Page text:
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TuesdoLinks: CJ can't juke Canadian jam

Angels offense picks up the pace, but pitching fails to pass through Customs.

Peter Llewellyn-USA TODAY Sports

  • The official line for yesterday's game appears to be that the LAA bats have woken up, and that middle relief failed them yesterday. The unofficial line - ahem...mine - would be that C.J. Wilson returned to form - 2014 form - and crapped everywhere except the strike zone which he is paid to master, while Mike Trout went 0 for 5. Wilson barfed up 10 hits and a pair of walks, burning through 98 pitches in only 5 innings. For that, he barfed up 4 runs in the second inning and ran out of gas before even getting to take a sniff of the 6th inning. The 6th inning is where Mike Morin and Vinnie Pestano joyced up the game to the Blue Jays. Meanwhile, although Trout left but a single man on base – so you cannot blame him for failing to drive in the runs necessary to overwhelm the LAA pitching moribundity – it does mean that Trout was not on base himself when the three guys batting behind him went 5 for 14. The Angels lost 10-6. With the 10AM PDT start, maybe that all happened too early for you to have suffered through it.

  • Mike Scioscia has a formula. It worked very well once. That was 12 years ago. It has made sporadic appearances of glory since, but it has grown into a single-minded obsession. The formula kinda goes something like this: ( (6-z)xSt))+((1xz)xL))+(1xSu)+(1xC) = W, where (St)=starter, (L)=long relief, (Su)=setup man, and (C)=closer. And (z)=innings less than 6 that the starter cannot complete. Well, apparently, the (L) factor has taken a dump this year, and Sosh is busy at the chalk board as Middle innings prove tricky for Angels to bridge. According to the article: "... he has a perfect solution. 'Hopefully,' Scioscia said, 'it's our starting pitcher....Any time they can get the 19th or 20th out that takes a lot of the pressure off that seventh inning. " So, yeah, Sosh is adapting. His new target formula is (7xSt)+(1xSu)+(1xC)+(pray for no need to ever call on "L") = W.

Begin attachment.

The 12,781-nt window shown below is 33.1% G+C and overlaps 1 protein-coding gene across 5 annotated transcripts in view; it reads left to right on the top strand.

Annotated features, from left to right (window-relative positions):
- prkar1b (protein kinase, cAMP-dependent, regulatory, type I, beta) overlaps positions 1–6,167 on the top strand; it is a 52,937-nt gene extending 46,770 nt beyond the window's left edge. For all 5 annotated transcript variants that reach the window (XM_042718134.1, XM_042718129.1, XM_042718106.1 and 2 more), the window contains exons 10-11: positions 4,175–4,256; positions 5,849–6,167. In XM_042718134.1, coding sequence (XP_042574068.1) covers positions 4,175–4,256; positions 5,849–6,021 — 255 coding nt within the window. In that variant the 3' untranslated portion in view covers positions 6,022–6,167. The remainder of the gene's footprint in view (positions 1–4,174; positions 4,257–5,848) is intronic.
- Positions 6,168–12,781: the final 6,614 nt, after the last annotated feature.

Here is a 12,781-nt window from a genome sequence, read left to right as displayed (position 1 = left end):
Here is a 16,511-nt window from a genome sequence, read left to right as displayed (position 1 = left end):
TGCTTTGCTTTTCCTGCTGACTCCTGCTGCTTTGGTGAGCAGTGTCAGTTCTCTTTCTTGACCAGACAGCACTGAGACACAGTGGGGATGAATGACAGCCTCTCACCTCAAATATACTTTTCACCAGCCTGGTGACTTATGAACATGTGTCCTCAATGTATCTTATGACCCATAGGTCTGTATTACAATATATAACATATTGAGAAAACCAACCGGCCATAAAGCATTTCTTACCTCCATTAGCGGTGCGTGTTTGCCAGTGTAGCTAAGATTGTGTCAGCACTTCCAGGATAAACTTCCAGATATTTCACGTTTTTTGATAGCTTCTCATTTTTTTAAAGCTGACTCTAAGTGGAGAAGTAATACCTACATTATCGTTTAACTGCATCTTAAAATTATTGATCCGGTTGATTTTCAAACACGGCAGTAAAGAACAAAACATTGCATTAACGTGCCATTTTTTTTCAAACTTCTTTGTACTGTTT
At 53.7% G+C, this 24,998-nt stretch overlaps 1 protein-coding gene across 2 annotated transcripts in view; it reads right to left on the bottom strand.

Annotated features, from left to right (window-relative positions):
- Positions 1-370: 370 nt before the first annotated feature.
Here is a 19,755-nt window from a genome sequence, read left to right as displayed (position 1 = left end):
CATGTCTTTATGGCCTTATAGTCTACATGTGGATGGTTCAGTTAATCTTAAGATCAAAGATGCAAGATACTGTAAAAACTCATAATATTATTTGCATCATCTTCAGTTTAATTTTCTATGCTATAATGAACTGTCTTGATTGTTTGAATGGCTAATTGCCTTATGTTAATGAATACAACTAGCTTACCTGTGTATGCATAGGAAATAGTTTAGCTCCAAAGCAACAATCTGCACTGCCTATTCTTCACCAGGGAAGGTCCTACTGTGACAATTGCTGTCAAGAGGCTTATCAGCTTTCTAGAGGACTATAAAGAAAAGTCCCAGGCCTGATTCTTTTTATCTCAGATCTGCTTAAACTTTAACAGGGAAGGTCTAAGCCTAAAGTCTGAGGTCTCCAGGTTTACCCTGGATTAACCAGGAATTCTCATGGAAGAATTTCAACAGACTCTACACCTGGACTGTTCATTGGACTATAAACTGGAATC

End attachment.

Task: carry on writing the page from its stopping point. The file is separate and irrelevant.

• Chris Iannetta went 3 for 4 yesterday with a home run (putting him on a pace for 4 for the entire year). That makes him 6 for 11 across his last three starts, which is solid enough to screw up the opportunities for an up-and-coming Carlos Perez. Iannetta starting to rediscover stroke. " 'I knew I wasn't going to go the whole season without hitting,' Iannetta said. 'I knew it was only a matter of time.' " Time is the operative word, there, Chris. I can think of quite a few times this season when one of those hits would have actually mattered....Anyway, we all know what this means (veteran...veteran...veteran) when it comes to starting chances for Iannetta going forward: "The Angels had started Carlos Perez in 10 out of 13 games behind the plate, but Iannetta has now started two of the last three. It’s a safe bet he’ll be back in the lineup Tuesday." Because (veteran veteran) it's important to remember that it was a (veteran veteran) Mike Scioscia who was the elder, proven, backstop who lost his spot to an up-and-coming Mike Piazza, rendering the (veteran veteran) Scioscia expendable (veteran bitter veteran). This is a lesson not ever to be forgotten.


  • Yeah. This. Baseball actually has an official, formal, process for hiring key front office personnel. Instituted by Uncle Bud, that rule mandates that the franchise make sure to seek out and consider minority candidates for all openings. And the rapidity with which the Brewers and Marlins flipped their field manager shows that teams aren't even paying lip service to the rule. Manfred appears to be on his way to Roger Goodell, Junior.